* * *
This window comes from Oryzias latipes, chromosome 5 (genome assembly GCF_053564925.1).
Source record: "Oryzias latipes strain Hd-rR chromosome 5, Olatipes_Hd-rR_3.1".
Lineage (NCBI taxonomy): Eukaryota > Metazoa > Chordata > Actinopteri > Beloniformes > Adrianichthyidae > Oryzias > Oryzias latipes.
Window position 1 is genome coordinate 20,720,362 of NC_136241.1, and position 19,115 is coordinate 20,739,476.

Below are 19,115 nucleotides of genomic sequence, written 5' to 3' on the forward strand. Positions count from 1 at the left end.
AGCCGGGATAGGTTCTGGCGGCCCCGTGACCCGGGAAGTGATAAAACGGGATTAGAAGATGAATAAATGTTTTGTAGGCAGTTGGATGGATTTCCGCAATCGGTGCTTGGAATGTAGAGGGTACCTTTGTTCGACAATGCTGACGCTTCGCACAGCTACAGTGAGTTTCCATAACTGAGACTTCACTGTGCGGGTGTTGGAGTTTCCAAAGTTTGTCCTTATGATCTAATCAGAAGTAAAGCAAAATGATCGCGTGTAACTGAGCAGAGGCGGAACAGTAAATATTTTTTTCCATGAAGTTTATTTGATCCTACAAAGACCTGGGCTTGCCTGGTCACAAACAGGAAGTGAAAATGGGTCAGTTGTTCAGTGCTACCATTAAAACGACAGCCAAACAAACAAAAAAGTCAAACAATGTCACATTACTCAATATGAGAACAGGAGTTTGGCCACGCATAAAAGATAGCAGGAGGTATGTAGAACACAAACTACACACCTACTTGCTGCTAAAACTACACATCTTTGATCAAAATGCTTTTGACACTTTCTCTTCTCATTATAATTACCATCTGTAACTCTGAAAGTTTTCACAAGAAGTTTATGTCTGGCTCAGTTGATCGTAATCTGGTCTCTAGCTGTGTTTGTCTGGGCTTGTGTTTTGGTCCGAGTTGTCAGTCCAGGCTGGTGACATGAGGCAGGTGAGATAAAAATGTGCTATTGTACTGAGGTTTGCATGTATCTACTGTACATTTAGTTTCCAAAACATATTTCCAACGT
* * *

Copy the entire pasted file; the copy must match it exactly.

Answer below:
This window comes from Oryzias latipes, chromosome 5 (genome assembly GCF_053564925.1).
Source record: "Oryzias latipes strain Hd-rR chromosome 5, Olatipes_Hd-rR_3.1".
Lineage (NCBI taxonomy): Eukaryota > Metazoa > Chordata > Actinopteri > Beloniformes > Adrianichthyidae > Oryzias > Oryzias latipes.
Window position 1 is genome coordinate 20,720,362 of NC_136241.1, and position 19,115 is coordinate 20,739,476.

Below are 19,115 nucleotides of genomic sequence, written 5' to 3' on the forward strand. Positions count from 1 at the left end.
AGCCGGGATAGGTTCTGGCGGCCCCGTGACCCGGGAAGTGATAAAACGGGATTAGAAGATGAATAAATGTTTTGTAGGCAGTTGGATGGATTTCCGCAATCGGTGCTTGGAATGTAGAGGGTACCTTTGTTCGACAATGCTGACGCTTCGCACAGCTACAGTGAGTTTCCATAACTGAGACTTCACTGTGCGGGTGTTGGAGTTTCCAAAGTTTGTCCTTATGATCTAATCAGAAGTAAAGCAAAATGATCGCGTGTAACTGAGCAGAGGCGGAACAGTAAATATTTTTTTCCATGAAGTTTATTTGATCCTACAAAGACCTGGGCTTGCCTGGTCACAAACAGGAAGTGAAAATGGGTCAGTTGTTCAGTGCTACCATTAAAACGACAGCCAAACAAACAAAAAAGTCAAACAATGTCACATTACTCAATATGAGAACAGGAGTTTGGCCACGCATAAAAGATAGCAGGAGGTATGTAGAACACAAACTACACACCTACTTGCTGCTAAAACTACACATCTTTGATCAAAATGCTTTTGACACTTTCTCTTCTCATTATAATTACCATCTGTAACTCTGAAAGTTTTCACAAGAAGTTTATGTCTGGCTCAGTTGATCGTAATCTGGTCTCTAGCTGTGTTTGTCTGGGCTTGTGTTTTGGTCCGAGTTGTCAGTCCAGGCTGGTGACATGAGGCAGGTGAGATAAAAATGTGCTATTGTACTGAGGTTTGCATGTATCTACTGTACATTTAGTTTCCAAAACATATTTCCAACGT